11. A method of generating pulses for a circuit that includes a differential pair of transistors coupled between a first node and a second node, a first current source that biases a current that flows between the first and second nodes, and a third transistor coupled between the current source and the second node, wherein the third transistor is matched to the differential pair of transistors, the method comprising: driving a gate of a first one of the transistors in the differential pair with a first square wave voltage that oscillates between ground and a power supply voltage while driving a gate of a remaining one of the transistors in the differential pair with a second square wave voltage that is complementary to the first square wave voltage; and driving a gate of the third transistor with a level-shifted version of the first square wave voltage, the level-shifting being such that the gate of the third transistor oscillates between a voltage lower than the power supply voltage and ground synchronously with the voltage oscillation at the gate of the first one of the transistor in the differential pair.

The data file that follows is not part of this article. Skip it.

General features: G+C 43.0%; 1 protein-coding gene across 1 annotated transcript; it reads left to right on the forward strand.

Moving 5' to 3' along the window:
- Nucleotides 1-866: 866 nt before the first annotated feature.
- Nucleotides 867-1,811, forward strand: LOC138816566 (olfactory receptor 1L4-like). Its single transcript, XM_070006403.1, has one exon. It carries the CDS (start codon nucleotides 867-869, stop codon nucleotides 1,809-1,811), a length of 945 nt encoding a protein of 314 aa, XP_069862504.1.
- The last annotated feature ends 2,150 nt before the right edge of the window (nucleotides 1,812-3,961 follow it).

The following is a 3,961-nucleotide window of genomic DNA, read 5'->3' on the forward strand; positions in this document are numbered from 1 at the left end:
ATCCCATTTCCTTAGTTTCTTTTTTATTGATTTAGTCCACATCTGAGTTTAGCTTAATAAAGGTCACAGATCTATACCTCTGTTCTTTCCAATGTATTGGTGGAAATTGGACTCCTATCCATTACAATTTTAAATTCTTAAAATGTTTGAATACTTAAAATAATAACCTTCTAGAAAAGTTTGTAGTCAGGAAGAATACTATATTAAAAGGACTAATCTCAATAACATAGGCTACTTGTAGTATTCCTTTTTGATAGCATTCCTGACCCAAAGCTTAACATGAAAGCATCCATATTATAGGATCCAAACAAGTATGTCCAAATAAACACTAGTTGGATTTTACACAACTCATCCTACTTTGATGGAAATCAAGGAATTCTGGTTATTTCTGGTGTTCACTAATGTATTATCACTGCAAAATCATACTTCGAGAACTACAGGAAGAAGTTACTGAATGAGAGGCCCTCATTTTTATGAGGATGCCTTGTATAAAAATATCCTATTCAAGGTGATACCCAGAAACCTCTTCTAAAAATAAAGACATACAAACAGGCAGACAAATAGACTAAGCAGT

12. The method of claim 11, wherein producing the level-shifted version of the first square wave voltage comprises driving a gate of a transistor coupled between a power supply voltage and a current source with the first square wave voltage.

13. The method of claim 11, wherein a period of the first and second square wave voltages is approximately 200 pico-seconds.

14. The method of claim 11, wherein a rise and fall time for the first and second square wave is approximately 10 pico-seconds.

15. The method of claim 11, wherein the power supply voltage is 3 V.

16. The method of claim 11, further comprises: driving an UWB radar to pulse according to voltage oscillations occurring at either the first and second nodes.